This post isn’t about Rush Limbaugh. It’s about how companies react to a crisis.
Several days ago, out of professional curiosity (and a wee bit of schadenfreude), I visited Twitter and Facebook accounts belonging to several of Limbaugh’s sponsors.
Most circled the wagons while they settled on a strategy. (Five will get you ten that no Community Managers participated in these conversations.) While the suits crafted a corporate response, their social media drones flew in tight formation, awaiting instructions.
Which brings me to ProFlowers’ Twitter page.
One of my guiding principles (at work and in life) is that at any given moment, we’re all doing the best we can. So when I saw this, I was surprised and a little sad (click to enlarge):
ProFlowers.com social media team: if this is the best you can do, I respectfully suggest that you find a new line of work. Preferably one where you don’t interact with the public.
Consider how much white-hot outrage it takes the average American to write an angry letter, then ask yourself whether CTRL + C and CTRL + V is appropriate crisis management.
When people still sent letters of complaint, marketers could get away with cookie cutter, Mail Merge responses like these. Using social media as a rubber stamp isn’t just lazy, it’s disrespectful; you’re telling customers (and your competitors) that contacting you was a complete waste of their time. For some ProFlowers.com female clients, I imagine it added insult to injury.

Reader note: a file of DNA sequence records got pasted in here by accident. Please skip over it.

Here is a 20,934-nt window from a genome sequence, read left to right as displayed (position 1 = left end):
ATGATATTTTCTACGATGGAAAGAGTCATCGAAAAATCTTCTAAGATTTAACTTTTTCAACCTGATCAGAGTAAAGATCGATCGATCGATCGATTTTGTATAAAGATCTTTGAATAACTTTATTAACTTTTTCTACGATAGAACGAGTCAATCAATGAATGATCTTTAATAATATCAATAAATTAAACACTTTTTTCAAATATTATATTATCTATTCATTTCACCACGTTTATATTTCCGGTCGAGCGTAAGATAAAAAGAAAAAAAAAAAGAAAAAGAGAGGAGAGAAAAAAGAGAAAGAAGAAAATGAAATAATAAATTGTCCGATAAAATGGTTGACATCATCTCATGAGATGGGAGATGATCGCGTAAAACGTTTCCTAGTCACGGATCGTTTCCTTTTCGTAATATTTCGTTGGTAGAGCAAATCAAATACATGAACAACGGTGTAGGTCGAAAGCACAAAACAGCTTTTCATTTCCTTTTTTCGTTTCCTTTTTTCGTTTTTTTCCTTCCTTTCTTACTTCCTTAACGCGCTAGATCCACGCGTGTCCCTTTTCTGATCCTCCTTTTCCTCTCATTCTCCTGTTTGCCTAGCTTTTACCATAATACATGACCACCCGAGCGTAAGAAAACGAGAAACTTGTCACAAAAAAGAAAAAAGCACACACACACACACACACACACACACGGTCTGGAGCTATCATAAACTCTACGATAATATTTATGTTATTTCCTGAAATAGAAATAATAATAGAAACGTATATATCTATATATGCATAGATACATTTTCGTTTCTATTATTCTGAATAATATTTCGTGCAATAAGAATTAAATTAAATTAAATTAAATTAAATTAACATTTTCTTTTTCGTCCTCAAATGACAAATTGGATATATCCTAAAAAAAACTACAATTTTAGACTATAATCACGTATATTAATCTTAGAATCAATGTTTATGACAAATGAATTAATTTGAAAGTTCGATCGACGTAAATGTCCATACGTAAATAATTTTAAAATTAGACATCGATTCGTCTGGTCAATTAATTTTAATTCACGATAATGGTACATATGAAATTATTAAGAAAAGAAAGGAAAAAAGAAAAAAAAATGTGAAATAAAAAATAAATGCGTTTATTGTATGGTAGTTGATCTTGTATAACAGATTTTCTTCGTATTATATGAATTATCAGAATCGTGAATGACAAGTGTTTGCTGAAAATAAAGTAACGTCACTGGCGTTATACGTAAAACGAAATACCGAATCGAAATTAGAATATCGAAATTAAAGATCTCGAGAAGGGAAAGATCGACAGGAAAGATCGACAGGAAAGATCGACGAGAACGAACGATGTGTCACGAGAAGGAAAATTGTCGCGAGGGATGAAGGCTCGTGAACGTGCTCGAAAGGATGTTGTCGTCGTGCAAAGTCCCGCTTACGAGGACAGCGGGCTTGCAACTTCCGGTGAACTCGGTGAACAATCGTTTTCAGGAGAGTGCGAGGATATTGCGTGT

ProFlowers might have alienated fewer people if they’d simply posted an opaque response to buy some time and went dark until they had a real announcement to make.
Put another way: a florist in a small town sponsors a local bowling team. After the team loses a tournament, several keglers start a brawl that results in injuries, arrests and very unflattering local news coverage. Because the team was sponsored by Roger’s Florists, a group of concerned citizens visits the proprietor to find out if he’ll continue supporting the team.
Each time a customer asks Roger whether he’ll keep buying bowling shirts and shoes for the team and letting them use his van for road trips, he extracts a 3 X 5 card and clears his throat before reciting:
“Your concerns affect how we manage our dealings with local sports teams. Thank you again for your feedback.”
“I understand your concerns and I will ensure that your feedback is communicated to the manager of the bowling team.”
Even after Roger washes his hands of the bowling team, how many customers will keep him at the top of their list the next time they have a need for a florist? There’s a lot of competition out there.